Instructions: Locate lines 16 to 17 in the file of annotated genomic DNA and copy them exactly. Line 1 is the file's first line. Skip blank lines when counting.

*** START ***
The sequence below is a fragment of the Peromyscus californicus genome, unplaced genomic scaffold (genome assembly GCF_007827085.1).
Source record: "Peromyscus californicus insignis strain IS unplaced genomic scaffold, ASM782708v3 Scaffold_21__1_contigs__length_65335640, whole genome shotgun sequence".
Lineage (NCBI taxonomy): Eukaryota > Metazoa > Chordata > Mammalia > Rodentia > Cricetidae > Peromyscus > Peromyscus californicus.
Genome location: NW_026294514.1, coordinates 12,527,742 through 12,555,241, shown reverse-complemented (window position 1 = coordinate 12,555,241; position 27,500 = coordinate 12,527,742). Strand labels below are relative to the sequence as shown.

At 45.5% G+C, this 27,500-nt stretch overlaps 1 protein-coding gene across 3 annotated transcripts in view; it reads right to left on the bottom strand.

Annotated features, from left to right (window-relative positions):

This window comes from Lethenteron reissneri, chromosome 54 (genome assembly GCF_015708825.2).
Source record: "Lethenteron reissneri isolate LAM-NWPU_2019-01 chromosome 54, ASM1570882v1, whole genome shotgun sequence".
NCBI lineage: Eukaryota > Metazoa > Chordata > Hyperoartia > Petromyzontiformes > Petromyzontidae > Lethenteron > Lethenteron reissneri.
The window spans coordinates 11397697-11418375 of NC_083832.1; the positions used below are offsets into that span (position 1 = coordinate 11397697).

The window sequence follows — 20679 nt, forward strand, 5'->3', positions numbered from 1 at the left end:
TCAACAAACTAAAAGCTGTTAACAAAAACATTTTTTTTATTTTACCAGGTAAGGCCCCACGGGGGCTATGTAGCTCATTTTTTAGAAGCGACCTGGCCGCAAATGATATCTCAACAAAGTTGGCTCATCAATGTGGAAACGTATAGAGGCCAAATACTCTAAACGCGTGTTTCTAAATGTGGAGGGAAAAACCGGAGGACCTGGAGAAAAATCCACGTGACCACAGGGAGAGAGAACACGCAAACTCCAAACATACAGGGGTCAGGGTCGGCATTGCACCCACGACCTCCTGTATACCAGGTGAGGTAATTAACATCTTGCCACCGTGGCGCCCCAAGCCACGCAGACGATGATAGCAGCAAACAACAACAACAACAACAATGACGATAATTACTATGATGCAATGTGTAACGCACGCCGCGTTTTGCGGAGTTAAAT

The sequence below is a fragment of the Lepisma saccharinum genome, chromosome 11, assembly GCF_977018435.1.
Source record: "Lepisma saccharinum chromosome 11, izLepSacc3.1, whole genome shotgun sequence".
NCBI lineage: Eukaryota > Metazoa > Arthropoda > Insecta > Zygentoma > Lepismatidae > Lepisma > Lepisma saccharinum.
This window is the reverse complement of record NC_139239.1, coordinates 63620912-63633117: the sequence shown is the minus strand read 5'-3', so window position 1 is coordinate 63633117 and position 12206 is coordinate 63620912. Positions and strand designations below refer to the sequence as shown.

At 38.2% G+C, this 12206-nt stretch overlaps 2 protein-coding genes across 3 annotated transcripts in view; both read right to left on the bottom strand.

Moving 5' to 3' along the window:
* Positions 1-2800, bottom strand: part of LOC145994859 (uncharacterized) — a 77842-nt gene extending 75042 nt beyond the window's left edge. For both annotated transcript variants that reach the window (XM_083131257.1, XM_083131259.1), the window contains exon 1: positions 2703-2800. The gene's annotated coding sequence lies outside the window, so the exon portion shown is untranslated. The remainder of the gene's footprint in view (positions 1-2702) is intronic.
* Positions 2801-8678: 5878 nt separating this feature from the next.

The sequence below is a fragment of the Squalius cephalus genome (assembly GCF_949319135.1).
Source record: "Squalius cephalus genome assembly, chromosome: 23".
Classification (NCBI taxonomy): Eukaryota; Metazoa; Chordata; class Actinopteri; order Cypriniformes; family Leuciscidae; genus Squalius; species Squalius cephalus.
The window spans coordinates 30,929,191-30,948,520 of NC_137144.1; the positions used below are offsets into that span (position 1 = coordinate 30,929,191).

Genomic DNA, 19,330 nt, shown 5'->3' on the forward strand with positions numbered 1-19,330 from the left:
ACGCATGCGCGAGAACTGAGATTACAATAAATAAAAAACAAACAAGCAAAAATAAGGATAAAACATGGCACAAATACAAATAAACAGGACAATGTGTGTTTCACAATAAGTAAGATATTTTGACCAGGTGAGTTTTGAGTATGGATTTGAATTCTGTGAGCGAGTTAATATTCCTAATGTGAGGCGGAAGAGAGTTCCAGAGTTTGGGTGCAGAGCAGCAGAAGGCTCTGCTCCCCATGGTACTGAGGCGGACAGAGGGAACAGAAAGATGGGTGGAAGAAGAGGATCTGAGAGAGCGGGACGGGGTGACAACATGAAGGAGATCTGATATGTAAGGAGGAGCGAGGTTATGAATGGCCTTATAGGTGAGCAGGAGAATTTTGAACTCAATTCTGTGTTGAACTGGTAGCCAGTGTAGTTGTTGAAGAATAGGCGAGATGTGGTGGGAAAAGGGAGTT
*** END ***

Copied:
This window is the reverse complement of record NC_139239.1, coordinates 63620912-63633117: the sequence shown is the minus strand read 5'-3', so window position 1 is coordinate 63633117 and position 12206 is coordinate 63620912. Positions and strand designations below refer to the sequence as shown.

At 38.2% G+C, this 12206-nt stretch overlaps 2 protein-coding genes across 3 annotated transcripts in view; both read right to left on the bottom strand.